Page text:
Microsoft Profit Jumps; Sales Rise at Fastest Pace in Two Years
Microsoft Corp., the world’s largest software maker, posted its biggest sales gain in 2 1/2 years in the fourth-quarter after customers purchased more personal computers running the Windows operating system.
Net income climbed 48 percent to $4.52 billion, or 51 cents a share, exceeding the 46-cent average of analysts’ estimates compiled by Bloomberg. Sales advanced 22 percent to $16 billion, the company said today in a statement.
Microsoft is benefitting from a recovery in spending as large businesses buy new PCs and servers. The company said today it has sold 175 million copies of the latest flagship product, making Windows 7 the fastest-selling operating system in the history of the Redmond, Washington-based company. Global PC shipments jumped 21 percent last quarter, according to research firm Gartner Inc.
“It’s pretty clear that there is both a PC and server buying cycle and Windows 7 is a winner,” said Katherine Egbert, an analyst at Jefferies & Co. in San Francisco, who advises buying Microsoft shares. “People are obviously buying it despite all the hype around Apple.”
Microsoft was little changed in after-hours trading after climbing 72 cents, or 2.9 percent, to $25.84 at 4 p.m. New York time on the Nasdaq Stock Market. The shares have dropped 15 percent this year.
Analysts had predicted Microsoft would have total sales of $15.3 billion in the quarter, which ended June 30.
Apple Inc., which competes with Microsoft in operating systems for computers, tablets and mobile phones, reported quarterly sales this week of $15.7 billion, topping estimates.
Renewal Rates Rise
Microsoft said operating expenses for the year starting July 1 will be $26.9 billion to $27.3 billion, down from its March forecast of $27 billion to $27.5 billion. Microsoft no longer provides projections for sales and profit.
Fourth-quarter unearned revenue, a measure of multiyear contracts, was $14.8 billion, above the $14.7 billion estimate of Heather Bellini, an analyst at ISI Group in New York.
Signs of demand by businesses for bigger purchases improved in the quarter. Renewal rates of multiyear enterprise agreements reached the highest rate for the year, returning to Microsoft’s historical average of 66 percent to 75 percent, Chief Financial Officer Peter Klein said in an interview. The company doesn’t provide a more specific figure. Billings, a measure of future revenue, grew 27 percent, he said.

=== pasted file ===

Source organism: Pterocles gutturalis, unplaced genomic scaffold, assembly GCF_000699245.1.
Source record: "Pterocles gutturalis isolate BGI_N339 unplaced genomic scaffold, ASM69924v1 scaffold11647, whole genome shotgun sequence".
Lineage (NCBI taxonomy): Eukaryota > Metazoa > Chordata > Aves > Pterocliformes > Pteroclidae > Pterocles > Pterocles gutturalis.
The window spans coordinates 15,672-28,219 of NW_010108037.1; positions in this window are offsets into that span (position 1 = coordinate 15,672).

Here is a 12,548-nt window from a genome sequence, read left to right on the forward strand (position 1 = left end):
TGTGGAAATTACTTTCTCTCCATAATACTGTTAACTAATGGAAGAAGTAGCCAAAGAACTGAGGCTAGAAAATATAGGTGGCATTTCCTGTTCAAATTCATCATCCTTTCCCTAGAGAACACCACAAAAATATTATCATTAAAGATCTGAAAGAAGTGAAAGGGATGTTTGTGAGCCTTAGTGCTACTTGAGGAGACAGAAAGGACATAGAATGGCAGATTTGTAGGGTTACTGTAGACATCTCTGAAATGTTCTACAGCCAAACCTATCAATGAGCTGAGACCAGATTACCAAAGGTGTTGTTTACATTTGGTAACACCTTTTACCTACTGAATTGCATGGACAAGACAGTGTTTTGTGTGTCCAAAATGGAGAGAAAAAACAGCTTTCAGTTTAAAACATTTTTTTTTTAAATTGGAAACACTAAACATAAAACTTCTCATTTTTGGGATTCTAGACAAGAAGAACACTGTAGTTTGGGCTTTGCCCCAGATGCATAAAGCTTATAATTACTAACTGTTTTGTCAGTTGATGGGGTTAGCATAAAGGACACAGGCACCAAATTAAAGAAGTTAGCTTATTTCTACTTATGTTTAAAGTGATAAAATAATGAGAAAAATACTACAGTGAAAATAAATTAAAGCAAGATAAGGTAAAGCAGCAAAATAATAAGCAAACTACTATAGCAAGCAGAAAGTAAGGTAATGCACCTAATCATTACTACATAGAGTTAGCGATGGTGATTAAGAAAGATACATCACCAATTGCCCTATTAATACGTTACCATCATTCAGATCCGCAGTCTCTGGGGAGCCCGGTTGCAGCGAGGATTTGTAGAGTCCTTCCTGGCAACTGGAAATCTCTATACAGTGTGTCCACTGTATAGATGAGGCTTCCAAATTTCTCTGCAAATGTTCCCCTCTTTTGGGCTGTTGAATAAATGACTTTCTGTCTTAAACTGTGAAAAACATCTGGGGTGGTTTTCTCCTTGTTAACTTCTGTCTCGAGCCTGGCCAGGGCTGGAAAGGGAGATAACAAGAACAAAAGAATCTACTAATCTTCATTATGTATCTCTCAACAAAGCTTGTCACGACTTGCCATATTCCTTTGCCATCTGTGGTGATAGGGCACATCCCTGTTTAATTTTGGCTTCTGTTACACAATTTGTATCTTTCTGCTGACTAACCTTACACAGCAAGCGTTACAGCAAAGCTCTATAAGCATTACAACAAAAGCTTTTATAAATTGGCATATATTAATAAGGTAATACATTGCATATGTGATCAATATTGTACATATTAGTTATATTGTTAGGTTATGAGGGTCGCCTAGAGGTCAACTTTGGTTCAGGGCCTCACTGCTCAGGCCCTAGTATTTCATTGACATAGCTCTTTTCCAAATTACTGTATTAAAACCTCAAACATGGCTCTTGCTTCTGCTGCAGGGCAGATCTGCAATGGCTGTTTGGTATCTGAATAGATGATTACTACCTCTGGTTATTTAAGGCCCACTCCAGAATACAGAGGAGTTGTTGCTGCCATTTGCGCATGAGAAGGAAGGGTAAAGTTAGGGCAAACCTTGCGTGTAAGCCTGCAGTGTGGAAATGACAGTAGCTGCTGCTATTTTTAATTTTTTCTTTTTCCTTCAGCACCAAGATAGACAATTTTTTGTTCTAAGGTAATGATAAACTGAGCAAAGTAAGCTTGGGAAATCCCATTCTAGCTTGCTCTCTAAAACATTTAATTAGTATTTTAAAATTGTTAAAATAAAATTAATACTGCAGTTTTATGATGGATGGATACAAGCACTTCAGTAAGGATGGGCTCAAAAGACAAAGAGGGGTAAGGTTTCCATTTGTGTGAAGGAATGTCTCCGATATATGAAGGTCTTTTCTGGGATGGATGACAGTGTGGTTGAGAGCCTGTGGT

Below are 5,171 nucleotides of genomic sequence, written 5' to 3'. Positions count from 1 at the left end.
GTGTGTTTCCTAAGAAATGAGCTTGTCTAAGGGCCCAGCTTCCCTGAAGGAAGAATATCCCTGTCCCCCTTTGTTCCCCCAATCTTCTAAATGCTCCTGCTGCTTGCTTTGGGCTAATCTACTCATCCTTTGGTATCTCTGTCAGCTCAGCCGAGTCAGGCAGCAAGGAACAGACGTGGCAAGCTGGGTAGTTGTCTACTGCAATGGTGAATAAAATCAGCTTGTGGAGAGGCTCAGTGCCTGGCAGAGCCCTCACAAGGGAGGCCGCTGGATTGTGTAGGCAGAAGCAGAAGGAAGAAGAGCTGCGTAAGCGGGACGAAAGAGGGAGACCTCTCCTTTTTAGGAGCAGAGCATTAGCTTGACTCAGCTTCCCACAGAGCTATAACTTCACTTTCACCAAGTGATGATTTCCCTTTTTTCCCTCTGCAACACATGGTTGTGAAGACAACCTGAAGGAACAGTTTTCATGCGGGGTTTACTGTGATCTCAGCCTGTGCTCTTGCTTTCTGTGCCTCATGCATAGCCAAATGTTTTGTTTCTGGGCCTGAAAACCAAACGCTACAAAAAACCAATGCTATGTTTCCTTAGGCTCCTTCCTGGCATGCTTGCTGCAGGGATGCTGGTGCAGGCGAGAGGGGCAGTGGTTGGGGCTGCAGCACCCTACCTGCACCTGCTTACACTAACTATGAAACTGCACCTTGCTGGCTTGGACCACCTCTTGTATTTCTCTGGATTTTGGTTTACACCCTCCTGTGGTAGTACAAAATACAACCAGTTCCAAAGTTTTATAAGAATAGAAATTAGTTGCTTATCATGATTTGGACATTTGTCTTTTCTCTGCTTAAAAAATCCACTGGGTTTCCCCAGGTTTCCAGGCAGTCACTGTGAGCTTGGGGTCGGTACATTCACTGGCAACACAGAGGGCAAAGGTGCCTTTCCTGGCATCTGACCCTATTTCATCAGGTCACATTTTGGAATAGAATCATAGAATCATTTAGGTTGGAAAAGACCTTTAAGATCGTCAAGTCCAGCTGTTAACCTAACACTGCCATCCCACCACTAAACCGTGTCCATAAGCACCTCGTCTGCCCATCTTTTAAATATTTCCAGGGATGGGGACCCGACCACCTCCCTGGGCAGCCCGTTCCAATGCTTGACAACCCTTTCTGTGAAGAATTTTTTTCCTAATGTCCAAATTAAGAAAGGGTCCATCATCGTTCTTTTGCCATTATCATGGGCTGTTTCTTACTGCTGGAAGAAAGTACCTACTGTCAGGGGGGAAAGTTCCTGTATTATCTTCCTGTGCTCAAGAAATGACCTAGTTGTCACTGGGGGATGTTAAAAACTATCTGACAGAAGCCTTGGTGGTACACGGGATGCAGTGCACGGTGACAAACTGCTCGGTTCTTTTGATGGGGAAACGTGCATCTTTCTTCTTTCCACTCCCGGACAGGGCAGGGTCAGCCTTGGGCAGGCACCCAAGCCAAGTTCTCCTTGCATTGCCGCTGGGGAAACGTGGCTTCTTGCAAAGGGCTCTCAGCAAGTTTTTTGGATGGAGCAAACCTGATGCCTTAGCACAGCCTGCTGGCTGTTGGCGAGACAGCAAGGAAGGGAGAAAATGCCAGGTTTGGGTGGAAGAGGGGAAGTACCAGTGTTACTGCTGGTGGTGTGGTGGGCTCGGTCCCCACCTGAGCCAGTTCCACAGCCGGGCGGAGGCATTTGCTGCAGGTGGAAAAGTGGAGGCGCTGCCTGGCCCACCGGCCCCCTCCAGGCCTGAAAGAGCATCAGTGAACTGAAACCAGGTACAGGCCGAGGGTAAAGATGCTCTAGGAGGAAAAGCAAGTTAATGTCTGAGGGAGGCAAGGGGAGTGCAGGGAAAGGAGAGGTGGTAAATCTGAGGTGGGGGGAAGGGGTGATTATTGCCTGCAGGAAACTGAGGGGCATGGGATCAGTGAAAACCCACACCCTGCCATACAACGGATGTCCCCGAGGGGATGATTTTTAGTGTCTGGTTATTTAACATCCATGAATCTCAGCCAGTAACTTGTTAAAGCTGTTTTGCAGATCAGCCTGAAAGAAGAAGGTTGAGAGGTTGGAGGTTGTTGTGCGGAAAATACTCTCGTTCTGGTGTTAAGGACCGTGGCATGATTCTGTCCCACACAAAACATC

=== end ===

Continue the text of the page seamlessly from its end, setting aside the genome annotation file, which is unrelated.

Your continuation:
Sales of agreements that have been signed but for which customers haven’t yet been billed rose to about $15 billion, Microsoft said. That’s from about $13.5 billion at the end of the third quarter.
Revenue in the Windows division was $4.55 billion, above the $4.3 billion estimate of Brent Thill, an analyst at UBS AG in San Francisco. Microsoft Business Division sales, made up mostly of Office software, were $5.25 billion, compared with Thill’s $5.05 billion projection.
“It sounds like enterprises are buying Windows 7 and will roll it out at some point,” said Brendan Barnicle, an analyst at Pacific Crest Securities in Portland, Oregon, who recommends buying the shares and doesn’t own any himself. “We’ve seen more and more evidence of a recovery in enterprise spending.”
Server software revenue was $4.01 billion. Thill had estimated $3.85 billion.
Entertainment and Devices, the unit that includes Xbox and mobile phones, came in at $1.6 billion in sales. Thill had expected sales of $1.58 billion.
The Online Services unit had sales of $565 million, short of Thill’s $589 million prediction. Microsoft’s Bing Internet search engine gained a percentage point of U.S. market share in the quarter, rising to 12.7 percent, according to ComScore Inc. in Reston, Virginia. That compared with 62.6 percent for Google Inc. and 18.9 percent for Yahoo! Inc., which is switching over to using Bing’s technology.
Global PC shipments industrywide rose 21 percent in the second quarter, Gartner said, beating the firm’s projection of 19 percent. Intel Corp., the world’s biggest chipmaker, posted record second-quarter sales last week and said corporate spending is strengthening.
Information-technology spending will climb 7.8 percent worldwide in 2010, according to an estimate from Forrester Research Inc.
In the year-earlier fourth quarter, Microsoft posted profit of $3.05 billion, or 34 cents a share, on sales of $13.1 billion. Net income in that period included legal expenses, severance costs and impairments to investments.